• Performance: 5 / 5

Should I buy the Drop ALT mechanical keyboard?

grey Drop ALT mechanical keyboard

(Image credit: Future)

Buy it if...

You want high-quality switches
This goes especially for the Cherry MX switches, which are considered some of the best in the market.

You want a fully customizable keyboard
You're able to customize everything from the RGB lighting to the switches to the keycaps to macros.

You want a 65% keyboard that's still high-quality
While this keyboard is small, it features an aluminum body and excellent-quality switches.

Don't buy it if...

You're on a budget
This is a premium mechanical keyboard that comes at a premium price, so those on a budget beware.

You live in Australia
Unfortunately as of this writing the Drop ALT isn't available in Australia, so you'll have to import for even more money.

Also consider


Corsair K65
Though normally twice the cost of the Roccat Magma mini, this is still a high-quality gaming keyboard that won't break the bank. It also features a lightning-fast polling rate of up to 8,000Hz, which is perfect for professional gaming.

Check out our full Corsair K65 review


HyperX Alloy Origins 60
A slightly more affordable option but still more expensive than the Magma mini, this keyboard has a sturdy build and HyperX Red switches on its keys. It's a bit awkward to use at first, however, and has no macros.

Check out our full HyperX Alloy Origins 60 review


Cooler Master SK622
A more affordable gaming keyboard than most, it boasts great gaming performance, light and thin form factor, can be both wired and wireless, and comes with tons of other features. The Bluetooth is a bit sluggish though.

Check out our full Cooler Master SK622 review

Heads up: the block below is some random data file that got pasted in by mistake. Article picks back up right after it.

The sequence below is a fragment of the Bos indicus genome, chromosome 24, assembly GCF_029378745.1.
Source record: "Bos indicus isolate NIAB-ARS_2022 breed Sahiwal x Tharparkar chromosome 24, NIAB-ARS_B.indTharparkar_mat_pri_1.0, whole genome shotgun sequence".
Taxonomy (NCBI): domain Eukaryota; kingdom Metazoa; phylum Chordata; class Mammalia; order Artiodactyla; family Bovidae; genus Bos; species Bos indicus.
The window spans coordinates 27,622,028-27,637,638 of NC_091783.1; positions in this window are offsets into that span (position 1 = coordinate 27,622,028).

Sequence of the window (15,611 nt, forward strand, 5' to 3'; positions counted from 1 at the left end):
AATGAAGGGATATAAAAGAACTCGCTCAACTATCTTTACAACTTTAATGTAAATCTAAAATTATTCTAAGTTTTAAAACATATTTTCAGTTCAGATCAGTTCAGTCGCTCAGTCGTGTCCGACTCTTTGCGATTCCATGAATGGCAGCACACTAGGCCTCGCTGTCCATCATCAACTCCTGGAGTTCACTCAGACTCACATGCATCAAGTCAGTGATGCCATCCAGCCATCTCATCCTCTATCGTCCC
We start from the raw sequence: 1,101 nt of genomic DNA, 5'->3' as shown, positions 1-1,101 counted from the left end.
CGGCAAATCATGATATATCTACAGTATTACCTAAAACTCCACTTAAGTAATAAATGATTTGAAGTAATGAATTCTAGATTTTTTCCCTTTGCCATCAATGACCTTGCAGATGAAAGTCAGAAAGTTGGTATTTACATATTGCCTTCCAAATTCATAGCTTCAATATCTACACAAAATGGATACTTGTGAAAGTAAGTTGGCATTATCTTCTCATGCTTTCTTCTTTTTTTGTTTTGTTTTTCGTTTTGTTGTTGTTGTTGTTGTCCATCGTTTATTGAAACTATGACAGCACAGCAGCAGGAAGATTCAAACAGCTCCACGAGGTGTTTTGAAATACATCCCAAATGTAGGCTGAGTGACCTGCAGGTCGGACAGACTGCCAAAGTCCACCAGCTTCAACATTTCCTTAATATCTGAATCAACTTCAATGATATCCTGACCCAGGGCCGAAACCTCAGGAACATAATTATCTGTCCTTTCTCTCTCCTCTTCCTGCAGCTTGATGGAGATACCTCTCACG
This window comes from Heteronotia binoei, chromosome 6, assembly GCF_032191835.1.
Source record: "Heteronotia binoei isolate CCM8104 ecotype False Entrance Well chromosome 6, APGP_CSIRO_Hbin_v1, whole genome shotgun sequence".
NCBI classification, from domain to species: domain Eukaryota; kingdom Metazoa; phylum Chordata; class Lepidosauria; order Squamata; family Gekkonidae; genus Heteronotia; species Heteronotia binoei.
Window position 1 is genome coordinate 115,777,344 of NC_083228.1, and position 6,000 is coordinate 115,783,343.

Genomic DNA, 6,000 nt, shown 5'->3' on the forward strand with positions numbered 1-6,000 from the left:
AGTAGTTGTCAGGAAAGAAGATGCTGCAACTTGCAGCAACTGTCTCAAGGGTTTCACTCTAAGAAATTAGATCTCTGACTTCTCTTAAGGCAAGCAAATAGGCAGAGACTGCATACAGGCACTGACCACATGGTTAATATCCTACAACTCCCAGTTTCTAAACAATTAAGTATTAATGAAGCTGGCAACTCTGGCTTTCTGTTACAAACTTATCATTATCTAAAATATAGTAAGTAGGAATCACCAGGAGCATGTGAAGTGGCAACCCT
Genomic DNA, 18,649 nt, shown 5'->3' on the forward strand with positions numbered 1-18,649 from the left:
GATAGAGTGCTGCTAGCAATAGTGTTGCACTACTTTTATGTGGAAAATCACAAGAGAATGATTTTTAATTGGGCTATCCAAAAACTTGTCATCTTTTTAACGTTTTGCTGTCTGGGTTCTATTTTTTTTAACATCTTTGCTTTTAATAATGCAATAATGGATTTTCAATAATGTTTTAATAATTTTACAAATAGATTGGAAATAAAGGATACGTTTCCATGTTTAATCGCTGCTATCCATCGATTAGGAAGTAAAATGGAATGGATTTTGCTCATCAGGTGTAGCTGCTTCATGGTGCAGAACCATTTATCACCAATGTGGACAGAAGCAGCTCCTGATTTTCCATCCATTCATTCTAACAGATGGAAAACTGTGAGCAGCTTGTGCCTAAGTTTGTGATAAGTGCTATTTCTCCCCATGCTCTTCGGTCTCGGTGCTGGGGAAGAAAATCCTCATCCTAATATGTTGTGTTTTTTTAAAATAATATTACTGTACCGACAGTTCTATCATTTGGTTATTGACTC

Drop ALT: Report card

Swipe to scroll horizontally
ValueWhile expensive you definitely get everything you pay for.4.5 / 5
Design and featuresThis keyboard comes with all the bells and whistles, and is fully customizable.5 / 5
PerformanceOne of the best keyboards we've typed on in ages, it features high quality switches and tons of customizing options.5 / 5
TotalThis is one of the best 65% mechanical keyboards out there, it truly has the full package.5 / 5
  • First reviewed February 2023

How we test

We pride ourselves on our independence and our rigorous review-testing process, offering up long-term attention to the products we review and making sure our reviews are updated and maintained - regardless of when a device was released, if you can still buy it, it's on our radar.

Read more about how we test

Allisa James
Computing Staff Writer

Named by the CTA as a CES 2023 Media Trailblazer, Allisa is a Computing Staff Writer who covers breaking news and rumors in the computing industry, as well as reviews, hands-on previews, featured articles, and the latest deals and trends. In her spare time you can find her chatting it up on her two podcasts, Megaten Marathon and Combo Chain, as well as playing any JRPGs she can get her hands on.